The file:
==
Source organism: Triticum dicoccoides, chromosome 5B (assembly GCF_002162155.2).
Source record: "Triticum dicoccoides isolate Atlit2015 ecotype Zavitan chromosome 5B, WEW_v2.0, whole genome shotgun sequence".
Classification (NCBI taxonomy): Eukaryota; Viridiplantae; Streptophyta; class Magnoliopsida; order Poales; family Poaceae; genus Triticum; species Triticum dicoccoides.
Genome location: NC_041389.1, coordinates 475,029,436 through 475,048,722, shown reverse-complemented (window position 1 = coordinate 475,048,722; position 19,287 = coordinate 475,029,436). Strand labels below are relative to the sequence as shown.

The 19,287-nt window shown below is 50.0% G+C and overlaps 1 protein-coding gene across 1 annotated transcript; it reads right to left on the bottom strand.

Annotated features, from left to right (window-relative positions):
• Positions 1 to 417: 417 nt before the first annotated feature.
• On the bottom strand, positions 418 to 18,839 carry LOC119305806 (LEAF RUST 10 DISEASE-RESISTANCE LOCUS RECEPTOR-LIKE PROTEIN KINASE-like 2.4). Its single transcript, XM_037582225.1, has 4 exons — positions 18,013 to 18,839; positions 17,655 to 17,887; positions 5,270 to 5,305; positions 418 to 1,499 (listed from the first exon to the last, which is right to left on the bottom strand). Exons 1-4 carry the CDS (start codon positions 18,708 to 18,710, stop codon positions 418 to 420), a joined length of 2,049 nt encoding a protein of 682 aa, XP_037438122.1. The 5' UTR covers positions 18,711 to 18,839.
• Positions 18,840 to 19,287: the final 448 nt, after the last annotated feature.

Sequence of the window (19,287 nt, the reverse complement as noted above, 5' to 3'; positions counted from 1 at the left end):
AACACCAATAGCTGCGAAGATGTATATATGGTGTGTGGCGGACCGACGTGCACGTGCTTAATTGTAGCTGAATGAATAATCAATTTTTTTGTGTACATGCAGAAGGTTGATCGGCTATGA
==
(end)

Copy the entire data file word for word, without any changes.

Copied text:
Source organism: Triticum dicoccoides, chromosome 5B (assembly GCF_002162155.2).
Source record: "Triticum dicoccoides isolate Atlit2015 ecotype Zavitan chromosome 5B, WEW_v2.0, whole genome shotgun sequence".
Classification (NCBI taxonomy): Eukaryota; Viridiplantae; Streptophyta; class Magnoliopsida; order Poales; family Poaceae; genus Triticum; species Triticum dicoccoides.
Genome location: NC_041389.1, coordinates 475,029,436 through 475,048,722, shown reverse-complemented (window position 1 = coordinate 475,048,722; position 19,287 = coordinate 475,029,436). Strand labels below are relative to the sequence as shown.

The 19,287-nt window shown below is 50.0% G+C and overlaps 1 protein-coding gene across 1 annotated transcript; it reads right to left on the bottom strand.

Annotated features, from left to right (window-relative positions):
• Positions 1 to 417: 417 nt before the first annotated feature.
• On the bottom strand, positions 418 to 18,839 carry LOC119305806 (LEAF RUST 10 DISEASE-RESISTANCE LOCUS RECEPTOR-LIKE PROTEIN KINASE-like 2.4). Its single transcript, XM_037582225.1, has 4 exons — positions 18,013 to 18,839; positions 17,655 to 17,887; positions 5,270 to 5,305; positions 418 to 1,499 (listed from the first exon to the last, which is right to left on the bottom strand). Exons 1-4 carry the CDS (start codon positions 18,708 to 18,710, stop codon positions 418 to 420), a joined length of 2,049 nt encoding a protein of 682 aa, XP_037438122.1. The 5' UTR covers positions 18,711 to 18,839.
• Positions 18,840 to 19,287: the final 448 nt, after the last annotated feature.

Sequence of the window (19,287 nt, the reverse complement as noted above, 5' to 3'; positions counted from 1 at the left end):
AACACCAATAGCTGCGAAGATGTATATATGGTGTGTGGCGGACCGACGTGCACGTGCTTAATTGTAGCTGAATGAATAATCAATTTTTTTGTGTACATGCAGAAGGTTGATCGGCTATGA